Organizing Empire

History R1B.003

Spring 2017
263 Dwinelle
Day & Time: 
TuTh 8-9:30
Class Number: 
  • This course satisfies the second half of the Reading and Composition Requirement.
  • This course does not count for credit toward the History Major but may fulfill other requirements.
  • From the late nineteenth century, the study of public administration and organization has developed within the context of (and in the service of) the triumph of the nation-state, democracy, firms, and economic liberalization. This course explores an alternative connection: administration and empire. How did empires, unlike liberal democracies, develop bureaucracies and foster behavior that differed from our contemporary understanding of “public” administration or private organizations? How did these practices shape the development and decline of empire? How has the developing study of public administration shaped historians’ understandings of empire? Finally, as the relationship between bureaucracy, supranational entities, and the public faces reevaluation after Brexit’s rejection of the European Union, how can history inform alternative approaches to the current study of administration? Throughout the semester, we will trace the development of the study of administration and organization through its major theoretical texts while also reading parallel historical scholarship about empires – especially Spain, Britain, the Soviet Union, and the United States – as well as analyzing a selection of historical documents.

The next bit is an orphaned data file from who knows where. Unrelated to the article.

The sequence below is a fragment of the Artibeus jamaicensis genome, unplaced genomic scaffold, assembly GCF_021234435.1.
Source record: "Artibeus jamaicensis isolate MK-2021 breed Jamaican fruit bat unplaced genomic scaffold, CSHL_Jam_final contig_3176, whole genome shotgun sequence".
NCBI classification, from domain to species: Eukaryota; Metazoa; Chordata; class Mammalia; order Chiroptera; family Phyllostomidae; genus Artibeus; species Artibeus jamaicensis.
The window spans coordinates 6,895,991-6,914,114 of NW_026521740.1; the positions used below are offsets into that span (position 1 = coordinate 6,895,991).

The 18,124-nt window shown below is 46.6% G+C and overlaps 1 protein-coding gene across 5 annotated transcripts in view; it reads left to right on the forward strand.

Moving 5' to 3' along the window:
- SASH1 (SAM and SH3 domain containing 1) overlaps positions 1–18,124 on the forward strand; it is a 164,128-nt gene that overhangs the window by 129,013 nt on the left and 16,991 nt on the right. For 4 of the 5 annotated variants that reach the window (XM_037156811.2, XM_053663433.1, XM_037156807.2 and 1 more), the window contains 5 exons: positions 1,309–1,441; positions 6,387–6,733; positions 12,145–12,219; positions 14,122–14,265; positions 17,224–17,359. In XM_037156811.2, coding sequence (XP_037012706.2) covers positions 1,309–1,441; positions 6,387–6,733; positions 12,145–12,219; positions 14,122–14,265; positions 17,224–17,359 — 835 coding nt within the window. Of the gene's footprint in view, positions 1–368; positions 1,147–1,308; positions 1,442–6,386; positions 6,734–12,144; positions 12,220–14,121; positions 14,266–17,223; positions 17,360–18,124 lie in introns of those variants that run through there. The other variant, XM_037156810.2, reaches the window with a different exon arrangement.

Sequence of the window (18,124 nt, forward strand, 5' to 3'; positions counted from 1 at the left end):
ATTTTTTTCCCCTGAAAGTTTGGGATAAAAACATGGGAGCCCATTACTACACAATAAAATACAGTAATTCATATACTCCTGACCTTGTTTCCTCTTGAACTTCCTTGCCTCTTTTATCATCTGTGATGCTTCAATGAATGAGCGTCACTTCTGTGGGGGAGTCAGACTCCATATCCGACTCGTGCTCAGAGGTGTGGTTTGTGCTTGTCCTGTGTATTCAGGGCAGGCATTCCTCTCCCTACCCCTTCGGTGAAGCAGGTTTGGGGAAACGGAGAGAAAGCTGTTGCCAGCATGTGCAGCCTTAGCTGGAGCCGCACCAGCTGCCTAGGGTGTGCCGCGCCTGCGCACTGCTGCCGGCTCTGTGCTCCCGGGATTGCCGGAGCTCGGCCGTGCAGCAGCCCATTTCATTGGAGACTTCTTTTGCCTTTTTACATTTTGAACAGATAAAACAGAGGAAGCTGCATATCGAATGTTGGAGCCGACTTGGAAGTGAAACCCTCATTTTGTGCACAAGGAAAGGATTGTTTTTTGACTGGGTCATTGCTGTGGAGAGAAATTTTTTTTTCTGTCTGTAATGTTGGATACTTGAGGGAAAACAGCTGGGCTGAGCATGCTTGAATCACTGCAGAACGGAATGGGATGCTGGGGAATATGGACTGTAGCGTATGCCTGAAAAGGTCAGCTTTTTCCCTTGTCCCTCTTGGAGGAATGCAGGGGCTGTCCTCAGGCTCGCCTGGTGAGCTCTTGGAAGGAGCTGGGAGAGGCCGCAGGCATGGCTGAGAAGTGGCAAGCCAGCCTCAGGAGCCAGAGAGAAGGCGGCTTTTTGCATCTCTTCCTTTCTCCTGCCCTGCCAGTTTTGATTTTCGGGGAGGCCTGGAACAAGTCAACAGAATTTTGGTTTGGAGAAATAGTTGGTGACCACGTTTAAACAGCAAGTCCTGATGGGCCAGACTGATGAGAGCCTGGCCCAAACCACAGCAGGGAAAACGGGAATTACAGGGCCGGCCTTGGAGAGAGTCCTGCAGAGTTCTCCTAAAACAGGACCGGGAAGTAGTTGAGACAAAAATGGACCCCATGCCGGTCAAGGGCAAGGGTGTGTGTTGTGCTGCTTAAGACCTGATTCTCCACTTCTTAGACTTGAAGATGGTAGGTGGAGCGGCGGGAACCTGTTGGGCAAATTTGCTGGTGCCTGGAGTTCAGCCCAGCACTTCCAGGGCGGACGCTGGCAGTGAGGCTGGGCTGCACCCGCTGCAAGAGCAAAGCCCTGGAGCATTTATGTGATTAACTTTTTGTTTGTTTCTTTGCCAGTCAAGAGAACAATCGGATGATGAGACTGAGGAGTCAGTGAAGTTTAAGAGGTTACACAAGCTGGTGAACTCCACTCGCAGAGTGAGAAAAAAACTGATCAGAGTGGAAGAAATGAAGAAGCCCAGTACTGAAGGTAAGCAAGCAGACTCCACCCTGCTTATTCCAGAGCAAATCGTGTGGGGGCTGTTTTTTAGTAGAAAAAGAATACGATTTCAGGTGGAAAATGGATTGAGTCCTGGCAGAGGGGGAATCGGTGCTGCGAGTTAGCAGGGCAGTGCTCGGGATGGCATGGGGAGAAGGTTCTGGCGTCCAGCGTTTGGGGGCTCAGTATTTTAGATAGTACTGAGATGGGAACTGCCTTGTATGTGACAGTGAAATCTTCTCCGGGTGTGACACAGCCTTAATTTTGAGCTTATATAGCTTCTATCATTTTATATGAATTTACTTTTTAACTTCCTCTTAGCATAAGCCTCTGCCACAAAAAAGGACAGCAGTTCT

Raphael Murillo is a doctoral candidate in the History Department at Berkeley. His dissertation studies the development of inspections as a means of disciplining the state in the Spanish empire during the sixteenth and seventeenth centuries. He previously earned his A.B. in history at Princeton University studying comparative modern imperialism and colonialism.